Archive for February, 2015

Art quote for the week

Posted in art on February 28, 2015 by almostfinnish

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The highest art is always the most religious, and the greatest artist is always a devout person.
Abraham Lincoln 

Sitting on a paper moon

Posted in Uncategorized on February 28, 2015 by almostfinnish

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It’s friday.

It was dusk when I came home tonight.

The sky was blue and headlights were on.

I drive along this road every day and this one mail box is always open.

Stupid things run through my head

but will never stop to close it.

I live in a small town

but I do keep informed with what’s going on in the world.

Sometimes I keep my paintings at bay because of it.

Obama went to Qatar this week, we passed right to work here and in 3 hours homeland security will be defunded.

They say a few people can’t control the world?

They also say who ever has the gold has the control.

Planning to start my Paper moon painting this weekend.

I believe Paper moon photographs were the first ‘selfies’

February went by so fast.

Are you ready for March?

I’m hoping March comes in like a lion.

My skiis are still in the back of the truck.

Ready to go for one last rawha before winter comes to an end.

3 ways to deal with winter.

Posted in art, Uncategorized with tags , , , , , , , , , , on February 8, 2015 by almostfinnish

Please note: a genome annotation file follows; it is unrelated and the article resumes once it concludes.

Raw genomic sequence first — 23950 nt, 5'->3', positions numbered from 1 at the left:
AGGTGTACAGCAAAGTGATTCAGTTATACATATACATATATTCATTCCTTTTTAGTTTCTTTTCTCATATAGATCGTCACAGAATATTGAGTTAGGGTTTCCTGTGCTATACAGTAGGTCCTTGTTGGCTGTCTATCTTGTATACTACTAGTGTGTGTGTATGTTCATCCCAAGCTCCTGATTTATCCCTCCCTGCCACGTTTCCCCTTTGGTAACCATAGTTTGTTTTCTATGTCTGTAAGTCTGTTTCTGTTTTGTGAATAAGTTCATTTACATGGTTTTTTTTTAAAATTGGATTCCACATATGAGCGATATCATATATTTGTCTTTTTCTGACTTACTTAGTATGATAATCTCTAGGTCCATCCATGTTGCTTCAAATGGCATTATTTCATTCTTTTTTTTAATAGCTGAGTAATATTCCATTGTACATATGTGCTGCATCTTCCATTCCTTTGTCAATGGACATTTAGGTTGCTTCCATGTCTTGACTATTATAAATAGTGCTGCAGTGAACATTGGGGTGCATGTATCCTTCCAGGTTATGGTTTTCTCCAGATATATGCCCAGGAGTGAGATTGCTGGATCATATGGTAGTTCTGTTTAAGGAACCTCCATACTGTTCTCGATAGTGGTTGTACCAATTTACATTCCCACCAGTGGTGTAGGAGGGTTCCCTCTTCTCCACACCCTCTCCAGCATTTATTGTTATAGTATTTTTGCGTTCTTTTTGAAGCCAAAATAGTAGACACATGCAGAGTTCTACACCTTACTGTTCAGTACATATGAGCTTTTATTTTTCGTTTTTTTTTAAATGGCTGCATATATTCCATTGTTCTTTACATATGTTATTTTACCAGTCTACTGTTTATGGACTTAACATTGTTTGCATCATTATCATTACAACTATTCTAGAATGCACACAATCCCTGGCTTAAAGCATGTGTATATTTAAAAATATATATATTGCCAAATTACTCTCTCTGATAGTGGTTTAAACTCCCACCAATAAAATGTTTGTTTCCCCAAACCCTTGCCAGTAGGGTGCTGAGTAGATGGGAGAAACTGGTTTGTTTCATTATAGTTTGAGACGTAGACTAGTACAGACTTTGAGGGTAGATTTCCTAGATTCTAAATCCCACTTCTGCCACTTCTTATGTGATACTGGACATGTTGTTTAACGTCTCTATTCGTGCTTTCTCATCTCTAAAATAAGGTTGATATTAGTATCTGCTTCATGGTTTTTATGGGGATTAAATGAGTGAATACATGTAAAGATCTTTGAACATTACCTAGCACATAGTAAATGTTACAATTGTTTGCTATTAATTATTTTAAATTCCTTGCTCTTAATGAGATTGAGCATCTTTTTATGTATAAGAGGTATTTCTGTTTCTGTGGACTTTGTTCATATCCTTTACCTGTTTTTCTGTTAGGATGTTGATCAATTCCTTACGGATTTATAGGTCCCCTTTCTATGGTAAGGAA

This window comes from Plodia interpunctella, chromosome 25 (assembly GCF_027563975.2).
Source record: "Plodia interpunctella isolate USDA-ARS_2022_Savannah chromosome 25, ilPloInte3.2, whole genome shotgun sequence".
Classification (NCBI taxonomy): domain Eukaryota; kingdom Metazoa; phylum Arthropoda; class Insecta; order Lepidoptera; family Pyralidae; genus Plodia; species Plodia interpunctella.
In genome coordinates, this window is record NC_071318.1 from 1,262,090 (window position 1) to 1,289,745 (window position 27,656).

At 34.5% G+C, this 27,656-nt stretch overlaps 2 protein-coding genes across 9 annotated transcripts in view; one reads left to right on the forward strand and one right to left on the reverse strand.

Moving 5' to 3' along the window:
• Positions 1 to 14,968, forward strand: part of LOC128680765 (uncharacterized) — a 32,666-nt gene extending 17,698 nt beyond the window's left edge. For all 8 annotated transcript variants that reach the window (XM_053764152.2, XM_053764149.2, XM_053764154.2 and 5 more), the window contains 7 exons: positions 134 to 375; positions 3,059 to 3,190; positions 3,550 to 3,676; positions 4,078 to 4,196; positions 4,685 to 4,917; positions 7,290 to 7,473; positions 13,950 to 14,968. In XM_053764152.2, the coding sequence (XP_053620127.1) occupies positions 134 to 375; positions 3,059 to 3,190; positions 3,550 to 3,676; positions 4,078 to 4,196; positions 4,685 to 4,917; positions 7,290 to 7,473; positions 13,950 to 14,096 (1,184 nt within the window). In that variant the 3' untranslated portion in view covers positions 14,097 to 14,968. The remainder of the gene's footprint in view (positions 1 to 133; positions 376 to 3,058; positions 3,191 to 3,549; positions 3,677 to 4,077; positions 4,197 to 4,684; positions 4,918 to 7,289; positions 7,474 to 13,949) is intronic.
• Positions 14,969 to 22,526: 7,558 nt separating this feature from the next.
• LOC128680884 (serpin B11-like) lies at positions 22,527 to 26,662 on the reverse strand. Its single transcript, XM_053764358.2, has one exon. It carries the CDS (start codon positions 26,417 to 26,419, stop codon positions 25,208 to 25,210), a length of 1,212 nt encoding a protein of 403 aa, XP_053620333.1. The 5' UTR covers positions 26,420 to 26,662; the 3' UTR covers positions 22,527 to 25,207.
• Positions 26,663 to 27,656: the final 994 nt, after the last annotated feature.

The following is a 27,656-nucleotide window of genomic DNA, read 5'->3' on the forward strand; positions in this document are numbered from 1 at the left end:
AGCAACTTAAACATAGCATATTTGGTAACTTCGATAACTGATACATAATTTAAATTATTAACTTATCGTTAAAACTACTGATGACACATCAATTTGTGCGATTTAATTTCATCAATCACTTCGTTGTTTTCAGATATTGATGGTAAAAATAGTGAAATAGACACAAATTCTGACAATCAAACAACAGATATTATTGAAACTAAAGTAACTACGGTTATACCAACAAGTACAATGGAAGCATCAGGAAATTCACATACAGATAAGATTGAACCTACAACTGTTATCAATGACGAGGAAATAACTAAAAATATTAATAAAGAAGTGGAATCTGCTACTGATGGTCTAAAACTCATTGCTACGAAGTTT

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Embrace the season

Just like our furred and feathered friends that make their home in Wisconsin, we humans have three basic ways to deal with winter – we hibernate, migrate or adapt.

Some of us grouse about the weather, hunker down, stay indoors and count the days until warm weather returns. Some of us lock up the house, forward the mail and take flight to someplace warm. Traveler isn’t passing judgment, if that’s what you prefer. We’re just suggesting you take this winter to adapt and embrace the season, start a new family tradition and get some fresh air and exercise while you’re at it.

Nature centers across the state will welcome you with open, parka-clad arms and may pass out hot cocoa as an extra incentive.

Kathryn A. Kahler is a staff writer for Wisconsin Natural Resources magazine.

Took our cross-country skiing out and hit the trails yesterday. We had a blizzard last weekend finally I say finally because it seemed like everyone else was getting snow all around the country except for us here in the tundra. It stayed cold all week in the single digits temperatures so the snow couldn’t melt. When Saturday came it got up in the forties so it was a perfect day for skiing. Basically it was wet, sticky, hazy and cloudy just the way we like it picture perfect. I took a picture of our ski’s up against our car afterwards as a keepsake. We might not get anymore snow this winter.